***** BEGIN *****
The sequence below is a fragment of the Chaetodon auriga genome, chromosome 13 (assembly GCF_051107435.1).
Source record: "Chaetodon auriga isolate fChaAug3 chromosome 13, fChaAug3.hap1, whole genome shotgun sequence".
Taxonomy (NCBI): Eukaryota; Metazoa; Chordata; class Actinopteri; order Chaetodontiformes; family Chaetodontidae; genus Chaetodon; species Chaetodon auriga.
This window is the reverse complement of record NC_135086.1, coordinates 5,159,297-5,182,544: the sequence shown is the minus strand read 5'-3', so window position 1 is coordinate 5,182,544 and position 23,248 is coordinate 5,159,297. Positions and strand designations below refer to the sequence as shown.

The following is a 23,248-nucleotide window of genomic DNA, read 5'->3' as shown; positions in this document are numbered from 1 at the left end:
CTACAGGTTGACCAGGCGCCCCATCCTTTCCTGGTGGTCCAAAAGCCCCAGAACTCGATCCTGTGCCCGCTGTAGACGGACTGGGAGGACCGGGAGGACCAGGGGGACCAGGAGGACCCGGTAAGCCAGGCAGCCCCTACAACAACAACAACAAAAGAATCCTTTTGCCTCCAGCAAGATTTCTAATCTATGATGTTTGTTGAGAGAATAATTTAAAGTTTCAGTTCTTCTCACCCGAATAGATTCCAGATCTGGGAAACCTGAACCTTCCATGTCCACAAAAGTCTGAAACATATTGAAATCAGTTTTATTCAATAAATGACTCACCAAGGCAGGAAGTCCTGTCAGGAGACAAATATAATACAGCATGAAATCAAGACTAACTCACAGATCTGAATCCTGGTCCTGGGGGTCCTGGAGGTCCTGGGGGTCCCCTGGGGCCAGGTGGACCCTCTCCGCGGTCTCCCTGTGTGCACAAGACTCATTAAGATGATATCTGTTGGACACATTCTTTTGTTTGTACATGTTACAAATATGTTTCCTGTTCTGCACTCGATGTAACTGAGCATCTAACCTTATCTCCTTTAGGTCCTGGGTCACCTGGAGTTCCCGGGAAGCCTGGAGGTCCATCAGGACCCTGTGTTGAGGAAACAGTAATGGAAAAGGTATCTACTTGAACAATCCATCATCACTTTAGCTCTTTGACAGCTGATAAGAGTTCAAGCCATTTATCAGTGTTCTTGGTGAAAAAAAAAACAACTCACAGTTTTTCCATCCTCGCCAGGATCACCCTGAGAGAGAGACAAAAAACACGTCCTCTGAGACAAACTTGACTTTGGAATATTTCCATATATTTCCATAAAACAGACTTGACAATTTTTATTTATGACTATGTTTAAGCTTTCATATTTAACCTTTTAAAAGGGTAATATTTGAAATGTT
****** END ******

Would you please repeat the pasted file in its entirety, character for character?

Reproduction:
The sequence below is a fragment of the Chaetodon auriga genome, chromosome 13 (assembly GCF_051107435.1).
Source record: "Chaetodon auriga isolate fChaAug3 chromosome 13, fChaAug3.hap1, whole genome shotgun sequence".
Taxonomy (NCBI): Eukaryota; Metazoa; Chordata; class Actinopteri; order Chaetodontiformes; family Chaetodontidae; genus Chaetodon; species Chaetodon auriga.
This window is the reverse complement of record NC_135086.1, coordinates 5,159,297-5,182,544: the sequence shown is the minus strand read 5'-3', so window position 1 is coordinate 5,182,544 and position 23,248 is coordinate 5,159,297. Positions and strand designations below refer to the sequence as shown.

The following is a 23,248-nucleotide window of genomic DNA, read 5'->3' as shown; positions in this document are numbered from 1 at the left end:
CTACAGGTTGACCAGGCGCCCCATCCTTTCCTGGTGGTCCAAAAGCCCCAGAACTCGATCCTGTGCCCGCTGTAGACGGACTGGGAGGACCGGGAGGACCAGGGGGACCAGGAGGACCCGGTAAGCCAGGCAGCCCCTACAACAACAACAACAAAAGAATCCTTTTGCCTCCAGCAAGATTTCTAATCTATGATGTTTGTTGAGAGAATAATTTAAAGTTTCAGTTCTTCTCACCCGAATAGATTCCAGATCTGGGAAACCTGAACCTTCCATGTCCACAAAAGTCTGAAACATATTGAAATCAGTTTTATTCAATAAATGACTCACCAAGGCAGGAAGTCCTGTCAGGAGACAAATATAATACAGCATGAAATCAAGACTAACTCACAGATCTGAATCCTGGTCCTGGGGGTCCTGGAGGTCCTGGGGGTCCCCTGGGGCCAGGTGGACCCTCTCCGCGGTCTCCCTGTGTGCACAAGACTCATTAAGATGATATCTGTTGGACACATTCTTTTGTTTGTACATGTTACAAATATGTTTCCTGTTCTGCACTCGATGTAACTGAGCATCTAACCTTATCTCCTTTAGGTCCTGGGTCACCTGGAGTTCCCGGGAAGCCTGGAGGTCCATCAGGACCCTGTGTTGAGGAAACAGTAATGGAAAAGGTATCTACTTGAACAATCCATCATCACTTTAGCTCTTTGACAGCTGATAAGAGTTCAAGCCATTTATCAGTGTTCTTGGTGAAAAAAAAAACAACTCACAGTTTTTCCATCCTCGCCAGGATCACCCTGAGAGAGAGACAAAAAACACGTCCTCTGAGACAAACTTGACTTTGGAATATTTCCATATATTTCCATAAAACAGACTTGACAATTTTTATTTATGACTATGTTTAAGCTTTCATATTTAACCTTTTAAAAGGGTAATATTTGAAATGTT